Multi-Purpose Systems How Valve Solutions Lower Production Costs in Multi-Purpose Systems
By cleaning multi-purpose systems considerable sums of money may simply be washed away. An example from the cosmetics industry will show how these losses can be in certain cases significantly reduced.
In many manufacturing processes and industry segments, powders and liquids are measured out, mixed and distributed. Water and chemicals, sugar, colourings, flavourings, and perfumes are only a few of the ingredients which are used. Depending on the raw material in question, the costs can vary from a few euro/m³, for example for water and bulk chemicals, to five-figure sums and more per litre for flavourings and perfumes. In large production plants, these materials are fed from storage tanks via piping and valves to the relevant mixers.
Due to the number of product variants, for example in the case of beverages, body care products, cleaning agents and pharmaceuticals, the products are usually produced in batches. This is carried out in multi-purpose systems.
To ensure that the first bottles of men’s shower gel to be produced do not smell of apricot vanilla, all the piping and valves from the storage tanks to the mixers and filling machines have to be thoroughly cleaned each time production is changed over. Each time the equipment is cleaned, product is lost. Depending on the material and the size of the plant considerable sums of money may simply be washed away. Over the course of a year, this may add up to six-figure sums or more. An example from the cosmetics industry will show how these losses can be in certain cases significantly reduced.
Plant Design Determines Cleaning Efficiency
The design of the plant and the cleaning processes are generally the factors that affect the quality and cost of a cleaning process and its duration. The cleanability of a multi-purpose system depends not only on the product being produced but also on the degree of cleanliness required. Incorrect plant design can significantly increase the cost of cleaning and the necessary plant downtime or lead to poor cleaning results.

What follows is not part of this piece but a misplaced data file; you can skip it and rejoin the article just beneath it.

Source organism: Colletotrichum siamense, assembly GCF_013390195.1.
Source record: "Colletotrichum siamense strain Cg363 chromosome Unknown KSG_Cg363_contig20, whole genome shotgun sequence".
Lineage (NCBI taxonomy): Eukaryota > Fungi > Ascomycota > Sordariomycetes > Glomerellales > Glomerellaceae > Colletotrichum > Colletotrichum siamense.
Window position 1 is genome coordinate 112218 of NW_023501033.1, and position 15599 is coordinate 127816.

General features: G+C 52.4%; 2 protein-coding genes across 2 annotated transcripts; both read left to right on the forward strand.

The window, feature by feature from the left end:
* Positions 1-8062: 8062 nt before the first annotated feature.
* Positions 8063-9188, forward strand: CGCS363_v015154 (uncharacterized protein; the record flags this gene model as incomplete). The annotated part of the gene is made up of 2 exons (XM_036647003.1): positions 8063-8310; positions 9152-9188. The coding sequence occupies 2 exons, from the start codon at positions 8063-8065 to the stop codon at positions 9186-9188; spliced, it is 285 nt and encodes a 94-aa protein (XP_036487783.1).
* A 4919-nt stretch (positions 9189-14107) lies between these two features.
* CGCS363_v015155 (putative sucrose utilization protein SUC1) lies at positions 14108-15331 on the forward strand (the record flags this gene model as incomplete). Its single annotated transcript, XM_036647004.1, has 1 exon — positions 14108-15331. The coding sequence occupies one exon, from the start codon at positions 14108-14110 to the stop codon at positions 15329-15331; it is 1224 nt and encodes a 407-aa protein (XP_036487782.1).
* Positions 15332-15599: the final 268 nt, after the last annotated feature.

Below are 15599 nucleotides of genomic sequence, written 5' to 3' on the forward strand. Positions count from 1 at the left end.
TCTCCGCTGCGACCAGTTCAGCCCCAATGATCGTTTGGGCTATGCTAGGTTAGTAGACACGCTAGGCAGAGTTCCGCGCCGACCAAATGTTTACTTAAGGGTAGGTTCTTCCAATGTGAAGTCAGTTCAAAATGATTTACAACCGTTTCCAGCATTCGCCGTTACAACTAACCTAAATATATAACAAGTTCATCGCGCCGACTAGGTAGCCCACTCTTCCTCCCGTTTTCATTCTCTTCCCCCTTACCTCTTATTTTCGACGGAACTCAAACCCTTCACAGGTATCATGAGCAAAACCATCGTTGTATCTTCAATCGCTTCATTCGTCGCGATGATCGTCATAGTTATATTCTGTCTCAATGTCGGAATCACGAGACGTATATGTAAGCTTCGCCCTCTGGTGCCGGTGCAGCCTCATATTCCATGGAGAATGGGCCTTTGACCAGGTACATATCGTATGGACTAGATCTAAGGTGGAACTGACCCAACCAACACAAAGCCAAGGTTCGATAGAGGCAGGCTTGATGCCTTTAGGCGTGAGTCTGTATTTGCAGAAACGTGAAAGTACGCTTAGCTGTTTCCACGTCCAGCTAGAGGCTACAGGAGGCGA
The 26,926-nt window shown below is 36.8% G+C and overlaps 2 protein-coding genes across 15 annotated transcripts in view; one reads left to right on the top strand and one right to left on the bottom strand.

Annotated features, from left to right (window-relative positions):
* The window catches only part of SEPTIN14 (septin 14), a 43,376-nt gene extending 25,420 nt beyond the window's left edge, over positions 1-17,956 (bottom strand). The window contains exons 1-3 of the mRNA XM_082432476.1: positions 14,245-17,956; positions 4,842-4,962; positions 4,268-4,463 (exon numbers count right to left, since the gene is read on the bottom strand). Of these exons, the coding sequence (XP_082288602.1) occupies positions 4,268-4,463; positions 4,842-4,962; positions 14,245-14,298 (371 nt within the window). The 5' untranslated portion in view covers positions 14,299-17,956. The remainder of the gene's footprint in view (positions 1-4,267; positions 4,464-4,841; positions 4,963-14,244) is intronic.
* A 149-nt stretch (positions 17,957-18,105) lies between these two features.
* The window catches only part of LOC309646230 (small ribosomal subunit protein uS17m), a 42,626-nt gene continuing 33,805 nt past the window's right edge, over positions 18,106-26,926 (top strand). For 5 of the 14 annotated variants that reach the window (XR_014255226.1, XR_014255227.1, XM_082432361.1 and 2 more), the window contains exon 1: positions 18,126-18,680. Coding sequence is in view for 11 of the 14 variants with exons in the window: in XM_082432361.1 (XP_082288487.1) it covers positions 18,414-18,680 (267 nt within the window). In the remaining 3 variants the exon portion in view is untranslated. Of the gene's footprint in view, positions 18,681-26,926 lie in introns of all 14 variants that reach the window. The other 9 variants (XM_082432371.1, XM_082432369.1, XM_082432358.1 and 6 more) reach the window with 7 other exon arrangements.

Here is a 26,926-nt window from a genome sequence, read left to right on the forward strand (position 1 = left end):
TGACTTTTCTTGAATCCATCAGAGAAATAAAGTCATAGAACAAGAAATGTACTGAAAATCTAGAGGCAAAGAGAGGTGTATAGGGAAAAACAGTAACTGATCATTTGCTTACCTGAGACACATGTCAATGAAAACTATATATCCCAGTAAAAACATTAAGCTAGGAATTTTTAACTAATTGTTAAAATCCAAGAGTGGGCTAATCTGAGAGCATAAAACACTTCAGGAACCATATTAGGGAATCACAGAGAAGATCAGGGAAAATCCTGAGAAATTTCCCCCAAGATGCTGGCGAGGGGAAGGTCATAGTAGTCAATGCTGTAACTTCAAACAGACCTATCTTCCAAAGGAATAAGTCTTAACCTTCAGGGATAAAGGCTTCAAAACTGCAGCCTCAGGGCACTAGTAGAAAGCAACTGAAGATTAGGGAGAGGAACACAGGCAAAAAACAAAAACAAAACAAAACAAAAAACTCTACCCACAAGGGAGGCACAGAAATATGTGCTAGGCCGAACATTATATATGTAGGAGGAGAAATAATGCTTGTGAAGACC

These are critical aspects, regardless of the industry segment and the product, and will in all cases result in unnecessarily high costs.
The layout and dimensioning of the valves used for distributing the different media is one of the vital features for successful and efficient cleaning. Due to the large volumes which are processed in beverage and milk plants, it has been the practice for many years to work with so-called mixproof valve nodes, mostly in nominal diameters (ND) 40–100 mm. These enable a large number of functions to be combined in a very small space and connect the different components in a space-saving way.
The nominal diameters used in the pharmaceutical industry are usually between 10 and 25. Given these nominal diameters, multi-port diaphragm valve manifolds best meet the demanding criteria of this industry for cleanability and sterilisation.
The function of these valve manifolds resembles in principle that of the valve nodes used in the beverage industry. In the case of the production of cosmetics and body care products, inexpensive ball valves made from stainless steel are very often used.